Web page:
In a new research at the University of California, a group of Berkeley scientists worked with seven Americans and listened to stories from the Moth Radio Hour for about more than two hours. They discovered that certain areas of the brain react to certain words, demonstrating that each area of the brain is related to a specific group of words.
This studio was developed with the help of a Magnetic Resonance Imaging. This device allows decoding the inner thoughts of the brain which is very helpful for the researchers to understand how the brain organize the language using colors in order to identify the area that reacts to similar words.
One of the researchers and the author of this study, Alex Huth said that there is a surprising similarity in the semantic topography across different subjects.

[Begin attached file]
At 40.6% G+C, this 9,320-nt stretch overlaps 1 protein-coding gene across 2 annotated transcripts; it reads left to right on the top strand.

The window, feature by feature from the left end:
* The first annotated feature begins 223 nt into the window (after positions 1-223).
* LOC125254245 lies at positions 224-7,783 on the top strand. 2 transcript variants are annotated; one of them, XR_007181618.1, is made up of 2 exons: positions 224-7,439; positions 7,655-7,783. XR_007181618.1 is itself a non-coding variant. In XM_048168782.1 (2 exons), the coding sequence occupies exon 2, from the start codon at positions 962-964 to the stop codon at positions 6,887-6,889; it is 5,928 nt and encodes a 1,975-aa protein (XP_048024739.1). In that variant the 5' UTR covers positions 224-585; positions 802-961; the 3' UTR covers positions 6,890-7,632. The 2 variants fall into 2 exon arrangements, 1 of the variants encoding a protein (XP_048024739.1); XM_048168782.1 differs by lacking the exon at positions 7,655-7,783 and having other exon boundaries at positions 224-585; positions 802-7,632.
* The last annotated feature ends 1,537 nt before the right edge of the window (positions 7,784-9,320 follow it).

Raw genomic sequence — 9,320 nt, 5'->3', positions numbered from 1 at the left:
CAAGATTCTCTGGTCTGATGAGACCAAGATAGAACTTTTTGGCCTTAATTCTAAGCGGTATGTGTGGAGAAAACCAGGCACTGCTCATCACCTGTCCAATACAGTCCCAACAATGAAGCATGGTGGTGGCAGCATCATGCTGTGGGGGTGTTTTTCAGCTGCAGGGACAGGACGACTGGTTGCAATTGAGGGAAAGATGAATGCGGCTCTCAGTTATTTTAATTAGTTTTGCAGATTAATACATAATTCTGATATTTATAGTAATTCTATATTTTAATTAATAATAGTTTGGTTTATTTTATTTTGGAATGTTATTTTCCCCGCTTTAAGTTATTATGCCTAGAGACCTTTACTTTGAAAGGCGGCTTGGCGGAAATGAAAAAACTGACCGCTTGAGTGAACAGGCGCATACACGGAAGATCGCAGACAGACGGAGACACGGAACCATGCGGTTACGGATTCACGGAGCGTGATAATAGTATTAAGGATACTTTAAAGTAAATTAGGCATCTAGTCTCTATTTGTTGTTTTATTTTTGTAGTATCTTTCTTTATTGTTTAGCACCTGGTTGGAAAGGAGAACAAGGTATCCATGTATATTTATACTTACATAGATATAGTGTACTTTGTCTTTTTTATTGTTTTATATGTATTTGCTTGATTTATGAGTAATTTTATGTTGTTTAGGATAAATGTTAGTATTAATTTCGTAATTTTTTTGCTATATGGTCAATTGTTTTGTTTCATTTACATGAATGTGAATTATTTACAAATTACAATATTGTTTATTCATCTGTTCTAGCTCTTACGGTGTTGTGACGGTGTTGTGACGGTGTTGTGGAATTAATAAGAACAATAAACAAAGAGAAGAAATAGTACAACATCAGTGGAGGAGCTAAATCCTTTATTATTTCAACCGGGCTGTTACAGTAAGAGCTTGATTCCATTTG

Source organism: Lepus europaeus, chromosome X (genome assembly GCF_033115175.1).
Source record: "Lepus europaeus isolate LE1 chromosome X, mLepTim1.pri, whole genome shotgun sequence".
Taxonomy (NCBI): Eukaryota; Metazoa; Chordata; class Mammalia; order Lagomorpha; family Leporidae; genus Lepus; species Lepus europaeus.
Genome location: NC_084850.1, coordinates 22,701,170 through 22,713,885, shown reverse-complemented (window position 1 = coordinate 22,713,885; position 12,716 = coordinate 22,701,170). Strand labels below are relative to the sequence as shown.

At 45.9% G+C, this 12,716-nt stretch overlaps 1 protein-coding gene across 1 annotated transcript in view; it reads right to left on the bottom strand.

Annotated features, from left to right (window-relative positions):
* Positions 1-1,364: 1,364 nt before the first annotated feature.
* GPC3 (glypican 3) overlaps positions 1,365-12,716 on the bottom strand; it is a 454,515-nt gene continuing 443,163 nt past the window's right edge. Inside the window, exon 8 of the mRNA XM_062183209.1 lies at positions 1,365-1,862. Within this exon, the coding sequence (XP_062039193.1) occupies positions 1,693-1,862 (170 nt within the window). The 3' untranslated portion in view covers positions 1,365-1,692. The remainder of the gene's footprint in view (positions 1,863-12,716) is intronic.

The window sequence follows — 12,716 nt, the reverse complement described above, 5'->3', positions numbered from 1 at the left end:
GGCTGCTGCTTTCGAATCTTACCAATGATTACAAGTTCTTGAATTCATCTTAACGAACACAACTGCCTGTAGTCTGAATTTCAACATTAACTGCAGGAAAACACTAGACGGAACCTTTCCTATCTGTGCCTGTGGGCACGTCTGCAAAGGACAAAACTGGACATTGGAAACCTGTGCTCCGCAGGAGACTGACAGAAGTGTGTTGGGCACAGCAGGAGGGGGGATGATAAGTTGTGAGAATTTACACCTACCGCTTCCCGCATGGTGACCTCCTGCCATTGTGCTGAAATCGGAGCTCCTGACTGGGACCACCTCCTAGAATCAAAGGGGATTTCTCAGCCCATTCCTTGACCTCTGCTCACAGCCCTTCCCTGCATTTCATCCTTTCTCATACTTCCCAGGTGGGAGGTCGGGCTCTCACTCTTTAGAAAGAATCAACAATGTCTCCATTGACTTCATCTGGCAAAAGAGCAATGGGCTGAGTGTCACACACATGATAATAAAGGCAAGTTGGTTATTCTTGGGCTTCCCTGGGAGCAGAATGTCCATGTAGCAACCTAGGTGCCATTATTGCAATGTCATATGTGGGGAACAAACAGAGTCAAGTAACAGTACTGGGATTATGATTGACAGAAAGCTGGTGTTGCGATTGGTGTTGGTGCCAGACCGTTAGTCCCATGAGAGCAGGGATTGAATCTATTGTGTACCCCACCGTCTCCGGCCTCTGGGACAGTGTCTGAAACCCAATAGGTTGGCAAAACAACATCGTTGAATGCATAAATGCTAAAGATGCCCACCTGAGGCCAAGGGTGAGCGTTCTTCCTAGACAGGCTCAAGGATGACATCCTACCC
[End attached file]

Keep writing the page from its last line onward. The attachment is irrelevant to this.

As it can be seen in the studio, different areas in the brain react to different families of related words. The map has coloring parts of the brain with different shades for each information they encode. For example, red is used for certain social concepts, while green is related to visual and tactile concepts.
“We’re trying to build an atlas just like a world atlas,” said a UC Berkeley neuroscientist and senior author on the study Jack Gallant. “If I give you a globe, you can do anything with it – you could look at how big the ocean is or what the highest mountain is or what the distance from New York to California is.”
The Brain dictionary is now available online at gallantlab.org/huth2016/
What about now?
The researchers continue with the investigations taking into account that each brain as different as our fingerprints. But the most amazing thing is the fact that each human being encodes the same things in the same ways.
“Although the maps are broadly consistent across individuals, there are also substantial individual differences,” said Gallant. “We will need to conduct further studies across a larger, more diverse sample of people before we will be able to map these individual differences in detail.”
So, complete studies in neuroscience and functional connectivity give a powerful meaning to design a map representation of the brain.